Byrne gets #shapeyourfuture on the road – 19 January 2015

by Liam Byrne | 19.01.15 | in: Economics, Families and children, National news, Schools, Uncategorized, Universities, Science & Skills, Westminster, Young people, Youth unemployment

Byrne gets #shapeyourfuture on the road


Liam Byrne takes Labour’s #shapeyourfuture consultation down Billy Bragg’s ‘highway of dreams’ through estuary Essex to the sea.


This week Liam Byrne, Labour’s shadow Universities and Skills minister, will visit seven Further Education colleges in six constituencies across three days taking the A13 from West Ham to Southend.


Liam Byrne said:


“Our young people are as aspirational and optimistic as ever. They see the world of possibility like no one else. But right now they face a sea of uncertainty, with high unemployment, fewer apprenticeships, sky high university fees and even higher house prices. Despite this they’re far more tolerant about issues like immigration – and are much less likely to vote UKIP.


Only 10% of first time voters say they support UKIP.


But: many young people are not registered to vote – and nearly 2 million young people say they may not vote.


Last week Ed Miliband launched Labour’s #shapeyourfuture consultation. We want to hear what from young people about their hopes and aspirations and what they want from a Government that represents them.


I am helping get #shapeyourfuture on the road, listening to young people and encouraging them to speak up, register to vote and make their voice heard.”


Editors Notes:


  1. 1.      Liam will be visiting:


i)                    Newham Sixth Form College; NewVic

ii)                  Barking and Dagenham College

iii)                Ockenden Studio School 6th Form College

iv)                Palmers 6th Form College, Thurrock

v)                  PROCAT college, Basildon

vi)                SEEVIC College, Benfleet

vii)              South Essex College




2. How young people have been hit by this government

i.            Young people are now the first generation in a century to be poorer than the generation before them.[1]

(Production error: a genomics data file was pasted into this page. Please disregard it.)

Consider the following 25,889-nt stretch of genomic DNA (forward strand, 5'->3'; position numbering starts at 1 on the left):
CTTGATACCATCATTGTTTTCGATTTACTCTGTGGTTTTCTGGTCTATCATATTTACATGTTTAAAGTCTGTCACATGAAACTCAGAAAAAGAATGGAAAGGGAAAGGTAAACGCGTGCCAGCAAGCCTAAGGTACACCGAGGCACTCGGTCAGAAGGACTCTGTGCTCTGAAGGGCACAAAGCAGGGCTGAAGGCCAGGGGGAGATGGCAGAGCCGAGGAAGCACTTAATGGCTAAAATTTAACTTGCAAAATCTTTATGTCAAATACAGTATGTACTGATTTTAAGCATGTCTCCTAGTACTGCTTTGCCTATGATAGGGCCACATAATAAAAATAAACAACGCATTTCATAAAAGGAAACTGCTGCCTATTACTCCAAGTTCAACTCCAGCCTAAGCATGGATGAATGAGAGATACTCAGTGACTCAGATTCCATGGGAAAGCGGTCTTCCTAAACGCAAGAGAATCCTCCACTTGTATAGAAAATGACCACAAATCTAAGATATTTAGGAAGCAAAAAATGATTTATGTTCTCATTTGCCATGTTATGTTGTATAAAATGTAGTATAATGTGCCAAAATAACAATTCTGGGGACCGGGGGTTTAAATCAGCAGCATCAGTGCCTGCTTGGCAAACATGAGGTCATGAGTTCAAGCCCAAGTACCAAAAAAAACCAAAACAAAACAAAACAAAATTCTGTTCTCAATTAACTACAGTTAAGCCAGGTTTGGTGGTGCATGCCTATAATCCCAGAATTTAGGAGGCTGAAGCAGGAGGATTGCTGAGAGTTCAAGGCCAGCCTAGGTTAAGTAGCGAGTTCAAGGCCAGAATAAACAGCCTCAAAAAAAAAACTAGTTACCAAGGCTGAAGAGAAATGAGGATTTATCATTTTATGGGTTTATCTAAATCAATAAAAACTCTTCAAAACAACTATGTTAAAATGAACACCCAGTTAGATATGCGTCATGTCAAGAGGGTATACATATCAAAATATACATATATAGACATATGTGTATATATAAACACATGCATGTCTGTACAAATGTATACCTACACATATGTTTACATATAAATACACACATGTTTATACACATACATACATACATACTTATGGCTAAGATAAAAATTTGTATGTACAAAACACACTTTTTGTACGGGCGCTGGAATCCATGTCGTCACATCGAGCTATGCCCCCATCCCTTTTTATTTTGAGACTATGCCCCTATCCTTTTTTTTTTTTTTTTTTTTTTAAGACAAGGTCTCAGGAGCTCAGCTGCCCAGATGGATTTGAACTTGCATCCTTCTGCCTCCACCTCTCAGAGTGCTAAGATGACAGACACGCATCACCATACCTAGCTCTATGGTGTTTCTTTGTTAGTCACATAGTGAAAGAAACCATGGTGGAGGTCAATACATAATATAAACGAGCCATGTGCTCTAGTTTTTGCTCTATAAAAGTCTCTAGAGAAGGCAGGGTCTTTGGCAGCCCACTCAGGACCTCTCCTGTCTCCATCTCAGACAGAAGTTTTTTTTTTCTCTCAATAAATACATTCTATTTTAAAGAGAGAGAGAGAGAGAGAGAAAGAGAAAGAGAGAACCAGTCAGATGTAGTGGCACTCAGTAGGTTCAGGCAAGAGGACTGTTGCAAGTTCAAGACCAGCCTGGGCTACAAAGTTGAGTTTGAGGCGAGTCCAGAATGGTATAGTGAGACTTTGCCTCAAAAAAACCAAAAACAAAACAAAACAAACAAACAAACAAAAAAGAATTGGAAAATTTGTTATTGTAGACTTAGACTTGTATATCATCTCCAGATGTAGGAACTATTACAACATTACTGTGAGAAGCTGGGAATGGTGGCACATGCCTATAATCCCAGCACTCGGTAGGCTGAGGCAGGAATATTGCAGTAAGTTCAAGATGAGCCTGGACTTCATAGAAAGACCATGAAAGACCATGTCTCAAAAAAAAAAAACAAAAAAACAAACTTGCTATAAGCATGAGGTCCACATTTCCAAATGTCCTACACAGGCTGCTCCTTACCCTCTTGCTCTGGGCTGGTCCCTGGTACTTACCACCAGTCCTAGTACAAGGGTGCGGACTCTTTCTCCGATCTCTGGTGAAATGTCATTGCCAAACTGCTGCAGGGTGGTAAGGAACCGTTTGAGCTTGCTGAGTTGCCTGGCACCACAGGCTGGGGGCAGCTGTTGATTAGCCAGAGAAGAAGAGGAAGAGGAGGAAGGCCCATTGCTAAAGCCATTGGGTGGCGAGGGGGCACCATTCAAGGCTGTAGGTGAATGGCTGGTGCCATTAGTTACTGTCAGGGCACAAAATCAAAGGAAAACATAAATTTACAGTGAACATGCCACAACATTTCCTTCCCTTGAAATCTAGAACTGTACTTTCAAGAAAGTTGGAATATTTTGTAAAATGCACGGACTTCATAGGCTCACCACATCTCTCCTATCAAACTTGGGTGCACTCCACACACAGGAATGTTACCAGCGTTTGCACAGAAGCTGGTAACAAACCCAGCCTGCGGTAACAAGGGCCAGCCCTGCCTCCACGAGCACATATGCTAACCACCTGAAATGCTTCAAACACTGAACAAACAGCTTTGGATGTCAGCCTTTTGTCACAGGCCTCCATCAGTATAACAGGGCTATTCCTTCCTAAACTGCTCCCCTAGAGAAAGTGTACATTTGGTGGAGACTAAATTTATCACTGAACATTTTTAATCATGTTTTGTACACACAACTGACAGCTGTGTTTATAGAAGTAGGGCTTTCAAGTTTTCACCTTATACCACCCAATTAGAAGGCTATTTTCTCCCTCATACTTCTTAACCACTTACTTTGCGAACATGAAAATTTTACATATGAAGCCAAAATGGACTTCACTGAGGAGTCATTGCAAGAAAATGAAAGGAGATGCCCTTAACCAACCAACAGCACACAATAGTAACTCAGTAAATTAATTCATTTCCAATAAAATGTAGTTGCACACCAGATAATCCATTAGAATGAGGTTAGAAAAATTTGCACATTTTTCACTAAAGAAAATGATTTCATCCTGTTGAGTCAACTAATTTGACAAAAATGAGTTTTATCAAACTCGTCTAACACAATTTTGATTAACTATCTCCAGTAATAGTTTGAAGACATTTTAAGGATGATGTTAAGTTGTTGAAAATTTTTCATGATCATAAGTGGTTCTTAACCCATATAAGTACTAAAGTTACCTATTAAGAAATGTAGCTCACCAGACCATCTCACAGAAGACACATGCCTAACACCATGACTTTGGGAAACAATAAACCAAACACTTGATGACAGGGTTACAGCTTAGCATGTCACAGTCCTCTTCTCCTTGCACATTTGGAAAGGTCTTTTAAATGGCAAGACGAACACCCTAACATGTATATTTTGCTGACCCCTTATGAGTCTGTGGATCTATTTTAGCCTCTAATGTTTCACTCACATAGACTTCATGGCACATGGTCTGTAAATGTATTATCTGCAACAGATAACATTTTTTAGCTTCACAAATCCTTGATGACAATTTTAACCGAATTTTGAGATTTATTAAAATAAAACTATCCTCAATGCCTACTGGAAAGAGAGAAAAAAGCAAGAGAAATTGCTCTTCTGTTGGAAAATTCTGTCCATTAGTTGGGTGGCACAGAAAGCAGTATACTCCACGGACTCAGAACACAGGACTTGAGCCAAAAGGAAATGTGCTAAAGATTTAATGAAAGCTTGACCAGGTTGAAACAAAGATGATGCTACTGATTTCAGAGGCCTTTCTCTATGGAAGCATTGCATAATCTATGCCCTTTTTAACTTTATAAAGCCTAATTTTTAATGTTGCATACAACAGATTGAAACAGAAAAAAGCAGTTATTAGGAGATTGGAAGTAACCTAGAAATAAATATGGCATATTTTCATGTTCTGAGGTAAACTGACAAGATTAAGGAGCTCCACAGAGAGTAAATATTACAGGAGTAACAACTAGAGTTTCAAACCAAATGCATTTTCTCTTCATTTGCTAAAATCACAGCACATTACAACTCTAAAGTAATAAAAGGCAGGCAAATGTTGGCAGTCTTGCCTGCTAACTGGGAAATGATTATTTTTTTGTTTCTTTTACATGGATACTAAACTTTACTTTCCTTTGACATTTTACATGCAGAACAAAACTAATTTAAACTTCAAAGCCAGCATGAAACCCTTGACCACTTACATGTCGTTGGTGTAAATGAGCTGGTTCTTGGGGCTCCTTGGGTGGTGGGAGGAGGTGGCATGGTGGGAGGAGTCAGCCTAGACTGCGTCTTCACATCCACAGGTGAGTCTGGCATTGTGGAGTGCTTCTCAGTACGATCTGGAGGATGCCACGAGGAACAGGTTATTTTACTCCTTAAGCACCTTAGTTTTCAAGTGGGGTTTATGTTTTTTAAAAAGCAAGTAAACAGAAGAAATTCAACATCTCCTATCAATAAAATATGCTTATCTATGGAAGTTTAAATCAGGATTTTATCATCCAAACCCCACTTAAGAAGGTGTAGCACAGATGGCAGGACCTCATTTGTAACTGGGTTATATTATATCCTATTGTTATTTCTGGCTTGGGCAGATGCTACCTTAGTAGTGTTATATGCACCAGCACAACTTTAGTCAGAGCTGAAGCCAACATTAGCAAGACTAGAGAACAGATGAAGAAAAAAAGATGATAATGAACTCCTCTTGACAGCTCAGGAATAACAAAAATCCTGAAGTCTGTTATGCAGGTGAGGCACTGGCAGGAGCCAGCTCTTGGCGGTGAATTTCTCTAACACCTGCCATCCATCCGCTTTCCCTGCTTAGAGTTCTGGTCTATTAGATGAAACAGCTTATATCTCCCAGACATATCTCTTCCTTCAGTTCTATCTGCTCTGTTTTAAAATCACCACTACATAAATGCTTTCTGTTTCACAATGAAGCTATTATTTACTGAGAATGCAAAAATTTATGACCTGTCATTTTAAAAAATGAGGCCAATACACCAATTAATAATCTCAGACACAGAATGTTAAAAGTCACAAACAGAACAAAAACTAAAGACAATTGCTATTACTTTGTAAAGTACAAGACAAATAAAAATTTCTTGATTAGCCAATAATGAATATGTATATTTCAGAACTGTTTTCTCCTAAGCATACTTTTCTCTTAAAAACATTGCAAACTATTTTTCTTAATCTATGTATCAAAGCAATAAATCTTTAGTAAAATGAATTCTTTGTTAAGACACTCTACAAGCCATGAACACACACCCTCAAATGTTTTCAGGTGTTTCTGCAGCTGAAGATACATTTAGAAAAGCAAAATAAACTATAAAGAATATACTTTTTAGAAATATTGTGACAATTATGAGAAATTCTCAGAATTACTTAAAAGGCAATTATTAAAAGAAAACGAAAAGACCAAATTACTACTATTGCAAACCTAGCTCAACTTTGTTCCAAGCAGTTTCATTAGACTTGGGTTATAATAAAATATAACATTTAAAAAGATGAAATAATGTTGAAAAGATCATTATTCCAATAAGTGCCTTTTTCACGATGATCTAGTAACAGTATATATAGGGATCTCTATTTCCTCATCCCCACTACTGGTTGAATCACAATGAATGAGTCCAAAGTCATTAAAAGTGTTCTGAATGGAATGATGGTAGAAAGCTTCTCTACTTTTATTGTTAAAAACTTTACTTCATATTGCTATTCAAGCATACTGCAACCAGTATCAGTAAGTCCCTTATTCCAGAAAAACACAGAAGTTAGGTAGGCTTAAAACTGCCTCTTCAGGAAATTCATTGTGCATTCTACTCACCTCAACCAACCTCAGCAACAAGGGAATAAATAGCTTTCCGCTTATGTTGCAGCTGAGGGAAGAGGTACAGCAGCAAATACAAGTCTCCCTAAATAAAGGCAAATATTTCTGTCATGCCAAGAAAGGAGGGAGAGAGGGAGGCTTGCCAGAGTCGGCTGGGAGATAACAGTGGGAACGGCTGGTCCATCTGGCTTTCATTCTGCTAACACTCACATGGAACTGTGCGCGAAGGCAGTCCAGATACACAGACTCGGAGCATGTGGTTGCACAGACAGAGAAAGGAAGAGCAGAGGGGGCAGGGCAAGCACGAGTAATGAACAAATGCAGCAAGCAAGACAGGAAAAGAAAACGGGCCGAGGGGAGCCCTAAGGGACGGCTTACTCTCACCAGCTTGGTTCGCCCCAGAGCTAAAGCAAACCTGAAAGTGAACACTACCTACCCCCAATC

ii.            Young people are now more likely than pensioners to be living in poverty according to the Joseph Rowntree Foundation[2]

iii.            Almost 740,000 16-25 year olds are still out of work – that’s one in six young people.[3]

iv.            There are now 5,000 fewer apprenticeships for under 19 year olds than there were three years ago and the majority of new apprenticeships created since the election have gone to over 25s.[4]

v.            Today’s students will graduate with a debt of £44,000. On average that’s going to take people until they’re in their early 50s to pay off.[5]

vi.            Young people in work have seen their earnings cut by almost £1800 a year, since 2010.[6]

vii.            Young people’s household income has fallen by 20% since 2010 – in effect, they’re working Friday afternoon for free.[7]

viii.            A generation ago a deposit for a house took six month’s pay. Today’s first time buyers would have to save every penny earned for more than two years. A house for a first time buyer cost £36,000 in 1988. Now it costs £190,000.[8]

ix.            Today only one in six of under 35s now own their own home when it used to be more than one in four – and there’s half a million more young people living with their parents than in 2010.[9]

x.            Young people are now expected to work three more years before they get their state pension.[10]





[1] Social Mobility & Child Poverty Commission, State of the Nation 2013

[2] JRF/New Policy Institute, Monitoring Poverty and Social Exclusion, November 2014

[3] House of Commons Library: Youth Unemployment Statistics, November 2014

[4] House of Commons Library: Apprenticeships Statistics, February 2014

[5] Sutton Trust, Time to Pay, April 2014

[6] House of Commons Library analysis: the decrease in real median weekly earnings for 22-29 year olds is equivalent to £1,750 per year (CPI adjusted) between 2010 and 2014

[7] Among the 22–30 age group, median income fell by 20% after housing cost between 2007–08 and 2012–13. (IFS, Living Standards, Poverty & Inequality in the UK, 2014)

[8] House of Commons Library analysis, December 2014 comparing house prices (mix adjusted) and real incomes from 1988 to 2013

[9] Savills: Residential Property Focus Q4 2014 / IFS, Living Standards, Poverty & Inequality in the UK, 2014

[10] Centre for Policy Studies, October 2014

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